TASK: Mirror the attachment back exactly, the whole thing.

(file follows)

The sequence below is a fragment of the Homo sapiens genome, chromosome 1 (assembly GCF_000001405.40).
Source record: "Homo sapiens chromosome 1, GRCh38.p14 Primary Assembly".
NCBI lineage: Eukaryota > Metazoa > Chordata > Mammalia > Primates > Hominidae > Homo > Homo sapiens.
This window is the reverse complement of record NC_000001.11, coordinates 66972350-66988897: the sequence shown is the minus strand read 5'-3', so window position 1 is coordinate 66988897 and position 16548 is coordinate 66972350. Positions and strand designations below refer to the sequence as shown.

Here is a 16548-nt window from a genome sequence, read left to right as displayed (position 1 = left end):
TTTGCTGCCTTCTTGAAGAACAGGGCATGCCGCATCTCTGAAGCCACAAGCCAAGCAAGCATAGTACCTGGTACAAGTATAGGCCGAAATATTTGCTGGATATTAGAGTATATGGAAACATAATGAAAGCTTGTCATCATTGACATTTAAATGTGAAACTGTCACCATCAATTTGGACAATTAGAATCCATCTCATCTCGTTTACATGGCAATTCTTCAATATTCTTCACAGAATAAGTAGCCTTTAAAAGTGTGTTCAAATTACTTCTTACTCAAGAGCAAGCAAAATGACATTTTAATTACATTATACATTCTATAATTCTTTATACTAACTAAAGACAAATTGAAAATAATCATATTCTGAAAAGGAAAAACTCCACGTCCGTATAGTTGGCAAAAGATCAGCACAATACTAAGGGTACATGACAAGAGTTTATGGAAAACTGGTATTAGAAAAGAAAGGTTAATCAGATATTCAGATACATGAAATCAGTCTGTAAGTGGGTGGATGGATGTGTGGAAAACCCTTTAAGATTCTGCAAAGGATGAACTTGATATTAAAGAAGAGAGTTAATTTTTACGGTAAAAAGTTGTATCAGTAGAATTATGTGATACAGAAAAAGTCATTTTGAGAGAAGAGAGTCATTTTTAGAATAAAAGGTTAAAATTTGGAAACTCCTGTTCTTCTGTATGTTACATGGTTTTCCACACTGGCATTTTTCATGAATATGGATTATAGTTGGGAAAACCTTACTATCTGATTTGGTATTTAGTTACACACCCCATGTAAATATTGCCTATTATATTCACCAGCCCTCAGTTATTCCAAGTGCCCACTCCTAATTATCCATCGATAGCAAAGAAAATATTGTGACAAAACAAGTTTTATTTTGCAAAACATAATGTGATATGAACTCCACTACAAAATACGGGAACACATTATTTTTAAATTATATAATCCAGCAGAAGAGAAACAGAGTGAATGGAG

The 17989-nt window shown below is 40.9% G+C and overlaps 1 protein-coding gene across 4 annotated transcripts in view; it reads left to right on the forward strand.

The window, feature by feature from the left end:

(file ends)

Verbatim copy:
The sequence below is a fragment of the Homo sapiens genome, chromosome 1 (assembly GCF_000001405.40).
Source record: "Homo sapiens chromosome 1, GRCh38.p14 Primary Assembly".
NCBI lineage: Eukaryota > Metazoa > Chordata > Mammalia > Primates > Hominidae > Homo > Homo sapiens.
This window is the reverse complement of record NC_000001.11, coordinates 66972350-66988897: the sequence shown is the minus strand read 5'-3', so window position 1 is coordinate 66988897 and position 16548 is coordinate 66972350. Positions and strand designations below refer to the sequence as shown.

Here is a 16548-nt window from a genome sequence, read left to right as displayed (position 1 = left end):
TTTGCTGCCTTCTTGAAGAACAGGGCATGCCGCATCTCTGAAGCCACAAGCCAAGCAAGCATAGTACCTGGTACAAGTATAGGCCGAAATATTTGCTGGATATTAGAGTATATGGAAACATAATGAAAGCTTGTCATCATTGACATTTAAATGTGAAACTGTCACCATCAATTTGGACAATTAGAATCCATCTCATCTCGTTTACATGGCAATTCTTCAATATTCTTCACAGAATAAGTAGCCTTTAAAAGTGTGTTCAAATTACTTCTTACTCAAGAGCAAGCAAAATGACATTTTAATTACATTATACATTCTATAATTCTTTATACTAACTAAAGACAAATTGAAAATAATCATATTCTGAAAAGGAAAAACTCCACGTCCGTATAGTTGGCAAAAGATCAGCACAATACTAAGGGTACATGACAAGAGTTTATGGAAAACTGGTATTAGAAAAGAAAGGTTAATCAGATATTCAGATACATGAAATCAGTCTGTAAGTGGGTGGATGGATGTGTGGAAAACCCTTTAAGATTCTGCAAAGGATGAACTTGATATTAAAGAAGAGAGTTAATTTTTACGGTAAAAAGTTGTATCAGTAGAATTATGTGATACAGAAAAAGTCATTTTGAGAGAAGAGAGTCATTTTTAGAATAAAAGGTTAAAATTTGGAAACTCCTGTTCTTCTGTATGTTACATGGTTTTCCACACTGGCATTTTTCATGAATATGGATTATAGTTGGGAAAACCTTACTATCTGATTTGGTATTTAGTTACACACCCCATGTAAATATTGCCTATTATATTCACCAGCCCTCAGTTATTCCAAGTGCCCACTCCTAATTATCCATCGATAGCAAAGAAAATATTGTGACAAAACAAGTTTTATTTTGCAAAACATAATGTGATATGAACTCCACTACAAAATACGGGAACACATTATTTTTAAATTATATAATCCAGCAGAAGAGAAACAGAGTGAATGGAG

The 17989-nt window shown below is 40.9% G+C and overlaps 1 protein-coding gene across 4 annotated transcripts in view; it reads left to right on the forward strand.

The window, feature by feature from the left end: